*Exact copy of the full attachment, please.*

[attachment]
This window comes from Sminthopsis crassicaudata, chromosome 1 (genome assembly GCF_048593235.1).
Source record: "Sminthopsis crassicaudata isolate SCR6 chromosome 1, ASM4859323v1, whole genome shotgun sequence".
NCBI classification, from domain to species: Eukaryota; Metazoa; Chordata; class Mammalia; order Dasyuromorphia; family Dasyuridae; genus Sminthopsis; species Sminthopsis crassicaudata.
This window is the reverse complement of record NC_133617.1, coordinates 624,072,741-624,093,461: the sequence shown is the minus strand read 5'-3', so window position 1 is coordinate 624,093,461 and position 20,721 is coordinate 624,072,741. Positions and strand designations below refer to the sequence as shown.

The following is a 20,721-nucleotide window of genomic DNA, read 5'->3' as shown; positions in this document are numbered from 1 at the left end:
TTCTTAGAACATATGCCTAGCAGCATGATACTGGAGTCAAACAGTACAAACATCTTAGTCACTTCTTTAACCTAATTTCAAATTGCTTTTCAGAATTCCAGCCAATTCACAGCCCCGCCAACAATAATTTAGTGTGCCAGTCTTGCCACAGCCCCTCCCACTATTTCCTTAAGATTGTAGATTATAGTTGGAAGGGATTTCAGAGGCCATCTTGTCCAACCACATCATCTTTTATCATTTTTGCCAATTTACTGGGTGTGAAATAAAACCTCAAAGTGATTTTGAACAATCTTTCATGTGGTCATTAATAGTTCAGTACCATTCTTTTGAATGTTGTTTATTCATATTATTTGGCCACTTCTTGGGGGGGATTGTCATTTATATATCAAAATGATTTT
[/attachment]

This window comes from Sminthopsis crassicaudata, chromosome 1 (genome assembly GCF_048593235.1).
Source record: "Sminthopsis crassicaudata isolate SCR6 chromosome 1, ASM4859323v1, whole genome shotgun sequence".
NCBI classification, from domain to species: Eukaryota; Metazoa; Chordata; class Mammalia; order Dasyuromorphia; family Dasyuridae; genus Sminthopsis; species Sminthopsis crassicaudata.
This window is the reverse complement of record NC_133617.1, coordinates 624,072,741-624,093,461: the sequence shown is the minus strand read 5'-3', so window position 1 is coordinate 624,093,461 and position 20,721 is coordinate 624,072,741. Positions and strand designations below refer to the sequence as shown.

The following is a 20,721-nucleotide window of genomic DNA, read 5'->3' as shown; positions in this document are numbered from 1 at the left end:
TTCTTAGAACATATGCCTAGCAGCATGATACTGGAGTCAAACAGTACAAACATCTTAGTCACTTCTTTAACCTAATTTCAAATTGCTTTTCAGAATTCCAGCCAATTCACAGCCCCGCCAACAATAATTTAGTGTGCCAGTCTTGCCACAGCCCCTCCCACTATTTCCTTAAGATTGTAGATTATAGTTGGAAGGGATTTCAGAGGCCATCTTGTCCAACCACATCATCTTTTATCATTTTTGCCAATTTACTGGGTGTGAAATAAAACCTCAAAGTGATTTTGAACAATCTTTCATGTGGTCATTAATAGTTCAGTACCATTCTTTTGAATGTTGTTTATTCATATTATTTGGCCACTTCTTGGGGGGGATTGTCATTTATATATCAAAATGATTTT